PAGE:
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Military Dogs Get Bulletproof Vests
Associated Press
May 10, 2004

BAGHDAD, Iraq - On dangerous missions, Sgt. Darren Smith straps a bulletproof vest around the furry chest of his partner, a bomb sniffing dog named Kastor.

Patrols and checkpoints in Iraq have become so risky that the U.S. Army is issuing bulletproof vests, not just to its soldiers, but also to bomb sniffing dogs to protect them too from roadside bombs and drive-by shootings.

"We need to protect our dogs just like we protect our people," said Staff Sgt. Jarrod Zaleski, the Army kennel master in Iraq. "This is still considered a war situation."

The U.S. Army has some 30 dogs in Iraq, guarding bases and checking cars for explosives. Zaleski says the dogs have uncovered car bombs and have such sensitive noses that one was able to smell an ammunition clip in a woman's pocketbook.

With violence escalating, the Army shipped vests for all of its dogs to Iraq about two weeks ago. War dogs in Afghanistan already have the vests. Soldiers have worn vests since the start of the invasion of Iraq in March 2003.

"Anything we can do to keep him safe is well worth it," said Smith, a military policeman who searches buildings and works at checkpoints with Kastor, a red and yellow Belgian Malinois, a dog that looks like a small German Shepherd.

Smith and Kastor man checkpoints near the U.S. headquarters in Baghdad and sometimes are sent out to other areas of Baghdad that are potentially more dangerous. For security reasons, Smith would not say when he puts the vest of Kastor.

The tan and green camouflage vest covers Kastor's body, leaving only his head, neck and his hind legs exposed.

Zaleski said no dogs have been killed in Iraq although several have suffered injuries to their paws while walking through debris or shattered glass.

On some missions the dogs are now equipped with padded boots to protect their paws from getting cut up.

"Someone just needs to come up with a helmet for dogs and we'd be good," quipped Zaleski.

Keeping the dogs safe is important.

The dogs are needed to sniff out explosives and their keen sense of hearing can detect insurgents near bases long before Army sentries hear them.

The U.S. Army has been using dogs since World War II. Hundreds were killed in Vietnam while on patrols or guarding bases.

The dogs were so effective in sniffing out bombs and contraband in Afghanistan and in keeping people out of U.S. bases that one warlord put a $10,000 bounty on the dogs, said Sgt. Herman Haynes, of the 89th MP Battalion, who served in Afghanistan.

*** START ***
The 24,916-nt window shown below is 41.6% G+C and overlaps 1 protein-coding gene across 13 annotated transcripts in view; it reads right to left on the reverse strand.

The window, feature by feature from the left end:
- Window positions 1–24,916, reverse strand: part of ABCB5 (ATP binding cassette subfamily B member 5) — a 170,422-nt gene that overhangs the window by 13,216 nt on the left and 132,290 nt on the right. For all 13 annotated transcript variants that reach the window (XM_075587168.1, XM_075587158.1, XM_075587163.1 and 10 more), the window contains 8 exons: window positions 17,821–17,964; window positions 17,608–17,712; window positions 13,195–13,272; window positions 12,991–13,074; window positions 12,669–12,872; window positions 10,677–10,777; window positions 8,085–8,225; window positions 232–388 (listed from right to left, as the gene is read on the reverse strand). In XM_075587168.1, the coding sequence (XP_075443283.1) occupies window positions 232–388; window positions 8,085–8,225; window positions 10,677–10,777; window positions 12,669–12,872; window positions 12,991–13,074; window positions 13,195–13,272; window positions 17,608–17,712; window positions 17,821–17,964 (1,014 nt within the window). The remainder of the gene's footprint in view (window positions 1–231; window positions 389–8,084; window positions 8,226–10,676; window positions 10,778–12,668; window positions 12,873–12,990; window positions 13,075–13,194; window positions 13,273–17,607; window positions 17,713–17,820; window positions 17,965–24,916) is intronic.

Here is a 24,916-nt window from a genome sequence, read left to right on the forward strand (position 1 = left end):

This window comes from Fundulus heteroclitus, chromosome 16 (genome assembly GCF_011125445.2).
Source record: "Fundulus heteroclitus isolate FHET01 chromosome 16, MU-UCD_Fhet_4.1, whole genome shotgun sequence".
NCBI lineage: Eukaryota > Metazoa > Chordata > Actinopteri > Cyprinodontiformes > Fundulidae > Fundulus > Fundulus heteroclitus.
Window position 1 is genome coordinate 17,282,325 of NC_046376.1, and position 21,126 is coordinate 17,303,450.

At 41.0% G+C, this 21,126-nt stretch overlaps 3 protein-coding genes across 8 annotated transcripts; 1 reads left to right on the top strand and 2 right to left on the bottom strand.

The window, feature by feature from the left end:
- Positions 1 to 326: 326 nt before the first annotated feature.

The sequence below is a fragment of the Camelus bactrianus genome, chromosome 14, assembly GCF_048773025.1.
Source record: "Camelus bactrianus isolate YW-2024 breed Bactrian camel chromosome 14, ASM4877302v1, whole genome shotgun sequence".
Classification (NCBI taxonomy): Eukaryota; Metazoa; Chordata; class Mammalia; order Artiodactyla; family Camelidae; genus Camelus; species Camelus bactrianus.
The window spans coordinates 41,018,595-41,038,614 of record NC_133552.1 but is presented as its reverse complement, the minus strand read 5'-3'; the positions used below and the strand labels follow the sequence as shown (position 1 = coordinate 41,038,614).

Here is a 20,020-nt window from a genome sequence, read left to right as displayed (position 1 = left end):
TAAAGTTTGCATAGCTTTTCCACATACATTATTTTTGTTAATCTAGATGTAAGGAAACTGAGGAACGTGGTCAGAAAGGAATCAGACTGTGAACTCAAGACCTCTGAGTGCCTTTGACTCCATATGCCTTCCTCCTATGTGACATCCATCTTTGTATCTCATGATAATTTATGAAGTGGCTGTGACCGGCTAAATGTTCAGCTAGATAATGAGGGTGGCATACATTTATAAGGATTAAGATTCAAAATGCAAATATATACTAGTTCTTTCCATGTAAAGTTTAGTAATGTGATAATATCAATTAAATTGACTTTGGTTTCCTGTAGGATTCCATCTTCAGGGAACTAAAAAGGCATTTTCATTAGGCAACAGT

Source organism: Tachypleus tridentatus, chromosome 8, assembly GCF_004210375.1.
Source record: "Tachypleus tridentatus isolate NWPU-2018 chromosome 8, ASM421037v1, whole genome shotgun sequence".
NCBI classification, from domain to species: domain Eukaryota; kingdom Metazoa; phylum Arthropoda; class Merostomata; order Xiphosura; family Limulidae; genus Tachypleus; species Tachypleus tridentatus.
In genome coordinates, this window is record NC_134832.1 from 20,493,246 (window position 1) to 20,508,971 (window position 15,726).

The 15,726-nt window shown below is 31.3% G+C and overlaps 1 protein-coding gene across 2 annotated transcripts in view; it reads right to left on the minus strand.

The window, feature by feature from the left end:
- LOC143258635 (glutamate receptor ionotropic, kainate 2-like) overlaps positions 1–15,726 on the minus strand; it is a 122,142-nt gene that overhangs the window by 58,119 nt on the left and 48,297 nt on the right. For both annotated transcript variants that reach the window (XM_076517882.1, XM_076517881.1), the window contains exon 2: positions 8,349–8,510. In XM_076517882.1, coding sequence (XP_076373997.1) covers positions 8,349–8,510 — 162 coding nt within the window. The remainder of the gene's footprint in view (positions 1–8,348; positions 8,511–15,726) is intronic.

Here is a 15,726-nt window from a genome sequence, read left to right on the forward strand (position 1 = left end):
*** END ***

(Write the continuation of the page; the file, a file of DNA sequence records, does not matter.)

Training a dog costs about $50,000, Zaleski said which is one reason why protecting them is critical.

Five years ago, dog vests weighed some 15 pounds and were too heavy to be practical in most situations. With new technology, vest are now about half that weight.

The vest are made of Kevlar and protect dogs from shrapnel and handgun bullets.

Vests that soldiers wear are similar but they also have ceramic plates in the front and back that can stop high caliber rifle bullets. Zaleski said the dog vests would be too heavy with ceramic plates.

Dog vests cost about $1,200 and most of the animals don't like them.

Smith, who is from the 95th Military Police Battalion, said he first put a vest on Kastor for just a few minutes day to try and get him use to it. Kastor, who weighs 55 pounds, still has problems walking in the heavy vest.

"He's still a little clumsy on his feet, but he's getting better," said Smith as he scratched Kastor's neck to keep him calm.

Dog vests, just like vests for people, also keep the heat in. Soldiers sweat so heavily in Baghdad's 100 degree heat that they need to constantly drink.

Army dogs - mostly Malinois and German Shepherds - are even more uncomfortable.

"Imagine wearing a fur coat in 100 degree heat. The work they can do is limited," Zaleski said.

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Copyright 2004 Associated Press. All rights reserved. This material may not be published, broadcast, rewritten or redistributed.


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Copyright 2013 . All rights reserved. This material may not be published, broadcast, rewritten or redistributed.


 


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